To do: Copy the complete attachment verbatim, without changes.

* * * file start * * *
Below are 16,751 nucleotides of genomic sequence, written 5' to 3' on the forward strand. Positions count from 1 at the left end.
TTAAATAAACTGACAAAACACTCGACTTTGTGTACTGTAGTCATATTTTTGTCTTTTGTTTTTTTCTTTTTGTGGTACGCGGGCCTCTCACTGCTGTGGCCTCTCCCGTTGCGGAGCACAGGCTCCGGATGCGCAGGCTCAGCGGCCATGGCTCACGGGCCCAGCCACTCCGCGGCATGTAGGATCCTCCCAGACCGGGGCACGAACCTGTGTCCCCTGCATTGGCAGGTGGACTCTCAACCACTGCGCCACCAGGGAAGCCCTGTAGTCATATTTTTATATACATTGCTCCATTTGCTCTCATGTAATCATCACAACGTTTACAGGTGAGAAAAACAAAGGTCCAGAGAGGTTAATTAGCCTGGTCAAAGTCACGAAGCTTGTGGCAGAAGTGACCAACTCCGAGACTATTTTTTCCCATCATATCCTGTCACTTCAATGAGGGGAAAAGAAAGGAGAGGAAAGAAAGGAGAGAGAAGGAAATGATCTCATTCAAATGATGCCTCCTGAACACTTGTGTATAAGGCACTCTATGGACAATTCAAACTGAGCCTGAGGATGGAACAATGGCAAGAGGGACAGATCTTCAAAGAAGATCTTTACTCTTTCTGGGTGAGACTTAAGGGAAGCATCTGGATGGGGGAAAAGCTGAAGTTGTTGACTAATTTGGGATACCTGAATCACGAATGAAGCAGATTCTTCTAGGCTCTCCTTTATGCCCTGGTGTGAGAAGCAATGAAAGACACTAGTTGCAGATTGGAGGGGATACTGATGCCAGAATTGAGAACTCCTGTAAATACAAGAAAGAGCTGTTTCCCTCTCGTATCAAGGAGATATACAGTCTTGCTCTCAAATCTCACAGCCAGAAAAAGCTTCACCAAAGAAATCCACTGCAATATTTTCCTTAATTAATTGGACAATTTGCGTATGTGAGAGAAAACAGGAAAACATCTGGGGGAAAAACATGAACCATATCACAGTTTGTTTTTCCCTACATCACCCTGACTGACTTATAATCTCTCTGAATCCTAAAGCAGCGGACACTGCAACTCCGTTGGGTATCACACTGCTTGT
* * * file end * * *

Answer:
Below are 16,751 nucleotides of genomic sequence, written 5' to 3' on the forward strand. Positions count from 1 at the left end.
TTAAATAAACTGACAAAACACTCGACTTTGTGTACTGTAGTCATATTTTTGTCTTTTGTTTTTTTCTTTTTGTGGTACGCGGGCCTCTCACTGCTGTGGCCTCTCCCGTTGCGGAGCACAGGCTCCGGATGCGCAGGCTCAGCGGCCATGGCTCACGGGCCCAGCCACTCCGCGGCATGTAGGATCCTCCCAGACCGGGGCACGAACCTGTGTCCCCTGCATTGGCAGGTGGACTCTCAACCACTGCGCCACCAGGGAAGCCCTGTAGTCATATTTTTATATACATTGCTCCATTTGCTCTCATGTAATCATCACAACGTTTACAGGTGAGAAAAACAAAGGTCCAGAGAGGTTAATTAGCCTGGTCAAAGTCACGAAGCTTGTGGCAGAAGTGACCAACTCCGAGACTATTTTTTCCCATCATATCCTGTCACTTCAATGAGGGGAAAAGAAAGGAGAGGAAAGAAAGGAGAGAGAAGGAAATGATCTCATTCAAATGATGCCTCCTGAACACTTGTGTATAAGGCACTCTATGGACAATTCAAACTGAGCCTGAGGATGGAACAATGGCAAGAGGGACAGATCTTCAAAGAAGATCTTTACTCTTTCTGGGTGAGACTTAAGGGAAGCATCTGGATGGGGGAAAAGCTGAAGTTGTTGACTAATTTGGGATACCTGAATCACGAATGAAGCAGATTCTTCTAGGCTCTCCTTTATGCCCTGGTGTGAGAAGCAATGAAAGACACTAGTTGCAGATTGGAGGGGATACTGATGCCAGAATTGAGAACTCCTGTAAATACAAGAAAGAGCTGTTTCCCTCTCGTATCAAGGAGATATACAGTCTTGCTCTCAAATCTCACAGCCAGAAAAAGCTTCACCAAAGAAATCCACTGCAATATTTTCCTTAATTAATTGGACAATTTGCGTATGTGAGAGAAAACAGGAAAACATCTGGGGGAAAAACATGAACCATATCACAGTTTGTTTTTCCCTACATCACCCTGACTGACTTATAATCTCTCTGAATCCTAAAGCAGCGGACACTGCAACTCCGTTGGGTATCACACTGCTTGT